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Qatar economic miracle flies into turbulence

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Qatar Airways kept up a bullish front at the Hyderabad International Exhibition and Conference on Civil Aviation yesterday. But all is not well in the emirate which last month sacked 40 staff from its high profile Qatar Financial Centre, including its brilliant PR chief Steve Martin.

The euphemistic talk is of a reassessment of budget priorities. The talk in Doha is of over-expansion without due regard to commercial good sense. And the big whisper is that gas prices are down, and that the outlook for gas revenues may be far below expectations.

Gas dependent

Who knows how much gas the now depressed economies in the UK and USA will actually require from Qatar. Certainly the previous plans linked to far faster rates of global economic growth will have to be reassessed.

In the meantime, the huge investments in liquefied natural gas infrastructure still have to be paid for and their massive loans serviced. There has been no indication that debt is a problem just yet in Qatar. But the credit crunch has already been manifest in a slowdown in finance for local property projects, many of which are now on a go slow or have stopped.

The new airport is said to be around two years behind schedule and over budget, so planes queue up on the tarmac at the overwhelmed original Doha airport, and a new luxury hotel is bang in the flight path.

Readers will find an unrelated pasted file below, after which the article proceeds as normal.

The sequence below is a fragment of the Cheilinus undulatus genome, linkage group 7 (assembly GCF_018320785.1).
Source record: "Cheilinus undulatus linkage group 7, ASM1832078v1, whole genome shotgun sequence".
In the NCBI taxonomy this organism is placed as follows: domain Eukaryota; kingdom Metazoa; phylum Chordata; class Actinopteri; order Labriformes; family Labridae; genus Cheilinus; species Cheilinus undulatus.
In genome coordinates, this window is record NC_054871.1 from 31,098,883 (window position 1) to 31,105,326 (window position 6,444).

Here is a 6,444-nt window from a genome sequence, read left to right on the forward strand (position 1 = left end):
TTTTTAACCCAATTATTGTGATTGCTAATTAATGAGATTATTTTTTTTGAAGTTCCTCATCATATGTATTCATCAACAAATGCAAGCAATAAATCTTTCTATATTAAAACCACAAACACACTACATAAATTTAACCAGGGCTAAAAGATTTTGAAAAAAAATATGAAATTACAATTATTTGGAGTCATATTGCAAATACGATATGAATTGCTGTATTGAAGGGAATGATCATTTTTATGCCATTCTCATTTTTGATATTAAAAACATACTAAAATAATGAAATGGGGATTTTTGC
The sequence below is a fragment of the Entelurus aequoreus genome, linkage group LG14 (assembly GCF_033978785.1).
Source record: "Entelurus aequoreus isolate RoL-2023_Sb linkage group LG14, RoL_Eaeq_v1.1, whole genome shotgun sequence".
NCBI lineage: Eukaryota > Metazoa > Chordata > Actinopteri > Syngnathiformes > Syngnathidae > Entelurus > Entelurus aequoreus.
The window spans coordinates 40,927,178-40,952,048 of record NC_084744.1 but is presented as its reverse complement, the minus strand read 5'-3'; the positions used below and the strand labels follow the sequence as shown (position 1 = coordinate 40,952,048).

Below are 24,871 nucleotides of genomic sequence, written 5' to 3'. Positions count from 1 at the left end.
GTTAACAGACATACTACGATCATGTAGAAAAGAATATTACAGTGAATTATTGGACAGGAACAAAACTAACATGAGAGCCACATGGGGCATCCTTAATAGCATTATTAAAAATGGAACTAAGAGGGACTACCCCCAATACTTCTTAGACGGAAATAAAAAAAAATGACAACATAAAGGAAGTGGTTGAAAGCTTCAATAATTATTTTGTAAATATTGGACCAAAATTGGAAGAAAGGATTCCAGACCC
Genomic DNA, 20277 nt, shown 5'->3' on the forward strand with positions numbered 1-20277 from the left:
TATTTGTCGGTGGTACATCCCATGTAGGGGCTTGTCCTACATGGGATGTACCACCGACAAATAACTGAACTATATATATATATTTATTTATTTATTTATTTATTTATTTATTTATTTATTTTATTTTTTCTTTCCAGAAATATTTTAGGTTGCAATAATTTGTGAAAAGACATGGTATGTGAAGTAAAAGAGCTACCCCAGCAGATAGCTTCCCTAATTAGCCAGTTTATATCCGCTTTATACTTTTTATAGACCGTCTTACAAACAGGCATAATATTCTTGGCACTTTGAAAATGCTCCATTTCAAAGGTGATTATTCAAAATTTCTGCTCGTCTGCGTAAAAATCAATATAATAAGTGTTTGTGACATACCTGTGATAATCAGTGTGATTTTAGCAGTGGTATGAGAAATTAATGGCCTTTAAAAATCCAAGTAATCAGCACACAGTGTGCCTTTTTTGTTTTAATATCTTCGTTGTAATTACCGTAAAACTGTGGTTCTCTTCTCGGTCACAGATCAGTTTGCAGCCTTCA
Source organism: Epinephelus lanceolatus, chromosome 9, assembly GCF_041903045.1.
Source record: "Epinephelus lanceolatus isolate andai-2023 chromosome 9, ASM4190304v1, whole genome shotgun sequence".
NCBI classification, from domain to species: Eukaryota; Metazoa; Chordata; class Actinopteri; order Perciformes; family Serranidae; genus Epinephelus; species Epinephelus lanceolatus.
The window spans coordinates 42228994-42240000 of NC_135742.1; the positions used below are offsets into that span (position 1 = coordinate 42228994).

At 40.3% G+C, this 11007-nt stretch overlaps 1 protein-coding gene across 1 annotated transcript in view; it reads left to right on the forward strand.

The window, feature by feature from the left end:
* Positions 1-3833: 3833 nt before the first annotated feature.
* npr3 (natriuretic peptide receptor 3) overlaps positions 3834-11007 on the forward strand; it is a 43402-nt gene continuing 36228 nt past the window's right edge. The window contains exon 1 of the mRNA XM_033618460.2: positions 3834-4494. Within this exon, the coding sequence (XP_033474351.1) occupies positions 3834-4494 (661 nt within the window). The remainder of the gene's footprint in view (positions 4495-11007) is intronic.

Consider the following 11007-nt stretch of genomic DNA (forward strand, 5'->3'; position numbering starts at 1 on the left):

Is the order backlog from Qatar Airways therefore as secure as its executives proclaim? The airline has 220 aircraft on order worth some $40 billion. By 2013 its fleet will grow from 80 aircraft today to 120 and its network jump from 86 to 120 destinations.

Over the past five years Qatar Airways has doubled its fleet and invested in five-star service standards that are the envy of the industry. Passengers also enjoy discounted fares courtesy of gas-subsidies. The airline has never made a profit. Is this not over-expansion?

Thin commercial logic

Without a domestic tourism industry like nearby Dubai the logic for creating a massive airline based in Doha has always been thin on commercial grounds. Bringing tourists into a city creates local spending that boosts the overall value of an airline to a local economy. Transit passengers do not have the same value.

Advertising expenditure can only go so far in any business model. Ask the now sharply cutback Qatar Financial Centre that has spent many millions on some superb adverts.

No at the end of the day any business has to stand on its own two feet and make a profit. State subsidies can fund a start-up and maintain a loss-making business. Ask Gulf Air. But there is no substitute for sound business economics and that is a fact many Gulf States are now starting to appreciate.

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Written by Peter Cooper

March 8, 2010 at 8:54 am

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